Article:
I’m continuing to focus this month, traditionally a season of hope, on the importance of our creative work to the world.
“The one thing you have that nobody else has is you. Your voice, your mind, your story, your vision. So write and draw and play and dance and live as only you can.”
The world has been a difficult place lately, you’ve noticed. And while the holiday season is traditionally a time of hope, the plagues of fire, flood, anger, hatred, divisiveness, and inequality can challenge even the perkiest of cozy-mystery protagonists and their authors and readers. So, for this month of December, I’m sharing a few quotes about the importance of our voices, our creative work, to the world.
“You are the magic for which the world hungers. … [T]he world needs your voice! Stories send ripples across continents and through cultures. Stories shape minds. And most importantly, particularly in times like these, stories change hearts. Your writings contribute to a tapestry that captures what it means to be human, at our best and at our very worst. It doesn’t matter if you write comedies or mysteries or dramas set in our own world, past or present, or ones set in alien galaxies a billion light years away. It doesn’t matter if your tales are as vast as a global war or as small as a single household. Your protagonist may be an aging matriarch or an orphaned youth. They may be timid, kind, brave or cruel (and maybe all of those and more). What matters is your devotion to getting it right, to conveying what is real in your world, aligning with your unique perspective. For when writing hits upon truth, eyes are opened. Maybe millions will eventually see your story. But even if it only reaches a dozen, you will have built a bridge where a wall once stood.
So do your duty.”
John J. Kelley, on Writer Unboxed, 10/29/18
If I were to summarize the message of Stephen King’s On Writing (2000) in a single sentence — and why would I do that, but here goes anyway — it’s a message he repeats over and over: “Write the first draft with the door closed, the second with the door open.”
By that he means write quickly, passionately, focusing on getting the story inside you down on paper. Then, he says, you can start to think about your Ideal Reader, your use of adverbs, and whether you’ve over-described a minor setting.
And because we all have busy lives that force that door open when we’d rather it stay shut, I’ll end my month of quotes from King with this:
“In truth, I’ve found that any day’s routine interruptions and distractions don’t much hurt a work in progress and may actually help it in some ways. It is, after all, the dab of grit that seeps into an oyster’s shell that makes the pearl, not pearl-making seminars with other oysters.” (P. 232)
I’m continuing my month of quotes from one of the perennial favorite craft books, Stephen King’s On Writing (2000).
“Reading is the creative center of a writer’s life.” (P 147)
This month, I’m sharing favorite quotes from Stephen King’s classic, On Writing (2000).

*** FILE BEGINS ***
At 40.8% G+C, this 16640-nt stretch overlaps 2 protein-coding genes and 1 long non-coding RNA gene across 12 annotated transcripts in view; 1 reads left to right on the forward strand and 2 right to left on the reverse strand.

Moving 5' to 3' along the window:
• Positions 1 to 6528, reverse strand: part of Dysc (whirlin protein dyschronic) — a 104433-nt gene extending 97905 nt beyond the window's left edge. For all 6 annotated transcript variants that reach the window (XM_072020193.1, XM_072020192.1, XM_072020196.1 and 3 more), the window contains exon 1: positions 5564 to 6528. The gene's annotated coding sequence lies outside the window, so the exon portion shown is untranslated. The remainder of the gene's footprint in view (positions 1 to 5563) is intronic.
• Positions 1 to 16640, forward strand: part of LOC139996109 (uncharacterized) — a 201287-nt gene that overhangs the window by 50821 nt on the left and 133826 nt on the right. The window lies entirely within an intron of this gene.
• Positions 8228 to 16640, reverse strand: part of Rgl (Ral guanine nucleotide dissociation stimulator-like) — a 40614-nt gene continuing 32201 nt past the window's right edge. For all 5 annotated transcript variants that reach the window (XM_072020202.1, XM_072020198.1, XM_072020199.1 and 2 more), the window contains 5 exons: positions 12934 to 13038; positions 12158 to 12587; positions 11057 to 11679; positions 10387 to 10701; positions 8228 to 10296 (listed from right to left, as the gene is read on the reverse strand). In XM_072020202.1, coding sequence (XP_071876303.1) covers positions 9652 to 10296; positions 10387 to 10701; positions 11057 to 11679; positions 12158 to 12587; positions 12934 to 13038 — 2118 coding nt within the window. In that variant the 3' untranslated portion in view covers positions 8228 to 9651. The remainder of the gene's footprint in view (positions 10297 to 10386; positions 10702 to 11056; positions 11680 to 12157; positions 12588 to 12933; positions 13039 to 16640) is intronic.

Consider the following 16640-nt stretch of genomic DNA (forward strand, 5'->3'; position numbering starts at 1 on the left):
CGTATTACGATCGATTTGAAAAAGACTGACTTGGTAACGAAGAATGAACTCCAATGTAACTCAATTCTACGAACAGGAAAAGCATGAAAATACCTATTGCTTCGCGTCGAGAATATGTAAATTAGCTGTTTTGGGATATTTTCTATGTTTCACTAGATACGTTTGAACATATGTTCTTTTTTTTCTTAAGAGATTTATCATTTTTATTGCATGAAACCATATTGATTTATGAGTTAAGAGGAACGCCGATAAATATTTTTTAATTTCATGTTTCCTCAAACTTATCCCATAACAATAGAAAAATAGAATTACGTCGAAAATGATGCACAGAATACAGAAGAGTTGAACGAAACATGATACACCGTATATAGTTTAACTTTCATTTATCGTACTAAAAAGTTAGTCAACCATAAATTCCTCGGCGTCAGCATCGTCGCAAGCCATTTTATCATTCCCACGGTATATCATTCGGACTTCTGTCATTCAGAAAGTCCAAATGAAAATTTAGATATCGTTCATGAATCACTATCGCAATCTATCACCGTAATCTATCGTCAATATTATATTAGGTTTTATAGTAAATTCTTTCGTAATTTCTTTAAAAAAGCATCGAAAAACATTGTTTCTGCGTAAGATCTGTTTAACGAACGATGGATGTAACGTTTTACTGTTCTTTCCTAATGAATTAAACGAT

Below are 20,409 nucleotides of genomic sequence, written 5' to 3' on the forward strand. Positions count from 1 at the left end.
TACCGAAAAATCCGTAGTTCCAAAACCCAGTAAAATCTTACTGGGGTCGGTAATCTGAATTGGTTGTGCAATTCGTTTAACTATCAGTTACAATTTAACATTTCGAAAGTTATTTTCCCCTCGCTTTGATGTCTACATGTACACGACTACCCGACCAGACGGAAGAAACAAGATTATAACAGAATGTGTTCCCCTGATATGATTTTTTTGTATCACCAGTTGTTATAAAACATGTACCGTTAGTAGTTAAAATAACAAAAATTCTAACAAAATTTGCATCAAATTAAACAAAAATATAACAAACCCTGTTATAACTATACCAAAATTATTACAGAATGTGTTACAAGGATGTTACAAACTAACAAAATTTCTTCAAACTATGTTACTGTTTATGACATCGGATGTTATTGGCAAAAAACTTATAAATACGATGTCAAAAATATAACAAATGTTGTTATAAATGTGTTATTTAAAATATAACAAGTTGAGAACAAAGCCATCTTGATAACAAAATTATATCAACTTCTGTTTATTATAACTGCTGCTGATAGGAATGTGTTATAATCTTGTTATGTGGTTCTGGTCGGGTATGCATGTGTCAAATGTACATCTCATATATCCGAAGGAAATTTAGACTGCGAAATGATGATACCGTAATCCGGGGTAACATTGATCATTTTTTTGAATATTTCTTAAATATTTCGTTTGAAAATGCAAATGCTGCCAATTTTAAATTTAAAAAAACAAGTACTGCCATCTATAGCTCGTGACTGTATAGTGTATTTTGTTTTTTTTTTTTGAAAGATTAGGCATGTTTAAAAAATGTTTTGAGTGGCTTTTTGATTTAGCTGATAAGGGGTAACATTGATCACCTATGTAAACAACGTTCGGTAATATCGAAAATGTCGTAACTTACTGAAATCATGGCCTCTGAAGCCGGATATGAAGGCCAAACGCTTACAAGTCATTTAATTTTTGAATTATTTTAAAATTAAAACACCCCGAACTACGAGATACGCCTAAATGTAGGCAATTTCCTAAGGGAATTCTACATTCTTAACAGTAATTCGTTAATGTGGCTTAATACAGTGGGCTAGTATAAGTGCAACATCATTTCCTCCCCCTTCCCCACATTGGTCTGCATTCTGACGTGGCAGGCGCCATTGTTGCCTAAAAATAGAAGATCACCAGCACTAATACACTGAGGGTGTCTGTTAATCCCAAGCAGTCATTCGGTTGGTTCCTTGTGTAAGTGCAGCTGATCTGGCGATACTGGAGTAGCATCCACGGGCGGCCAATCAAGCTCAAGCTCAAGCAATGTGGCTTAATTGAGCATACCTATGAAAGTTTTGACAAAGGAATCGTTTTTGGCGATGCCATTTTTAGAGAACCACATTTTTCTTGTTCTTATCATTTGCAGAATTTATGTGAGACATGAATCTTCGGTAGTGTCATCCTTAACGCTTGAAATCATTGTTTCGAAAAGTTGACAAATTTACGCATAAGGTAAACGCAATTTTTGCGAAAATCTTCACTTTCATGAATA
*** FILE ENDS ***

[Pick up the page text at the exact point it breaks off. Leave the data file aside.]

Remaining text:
“[T]he reader must always be your main concern; without Constant Reader, you are just a voice quacking in the void.” (P 124)
I just reread Stephen King’s On Writing, which I first read when it came out in 2000. It’s a perennial on writers’ lists of favorite craft books for good reason. It might sound odd for a cozy mystery writer who’s more than a tad squeamish to admire a horror writer and be inspired by him, but I do and I am. For the next few weeks, I’ll be sharing some of my favorite quotes from On Writing.
“You can approach the act of writing with nervousness, excitement, hopefulness, or even despair—the sense that you can never completely put on the page what’s in your mind and heart. You can come to the act with your fists clenched and your eyes narrowed, ready to kick ass and take down names. You can come to it because you want a girl to marry you or because you want to change the world. Come to it any way but lightly. Let me say it again: you must not come lightly to the blank page.” (P. 106)
(Cover image from the 2010 anniversary edition.)
“Everything in life worth achieving requires practice. In fact, life itself is nothing more than one long practice session, an endless effort of refining our motions. When the proper mechanics of practicing are understood, the task of learning something new becomes a stress-free experience of joy and calmness, a process which settles all areas of your life and promotes proper perspectives on all of life’s difficulties.”
– Thomas Sterner, Swedish economist, quoted by David Allen in Getting Things Done (rev ed 2015)
A writer — and, I believe, generally all persons — must think that whatever happens to him or her is a resource. All things have been given to us for a purpose, and an artist must feel this more intensely. All that happens to us, including our humiliations, our misfortunes, our embarrassments, all is given to us as raw material, as clay, so that we may shape our art.
-Jorge Luis Borges, Argentinian writer (1899-1986) (hat-tip – PJ Coldren)
“The boss is happy when the words are written. Sure, she gives out hearty handshakes when other things get done, but she only gives raises when the words get done, when the edits are made and sent back to the press, when the publicist’s emails have been answered. She doesn’t care as much when the Facebook status is updated or the Twitter account is humming. All of it is business, but some of it is in the mission statement, and some of it isn’t.”
– Lori Rader-Day, award-winning author of The Day I Died, Under a Dark Sky, and other novels
“Write about the things that get under your skin and keep you up at night.”
– Khaled Houssani, author of The Kite Runner, A Thousand Splendid Suns and other novels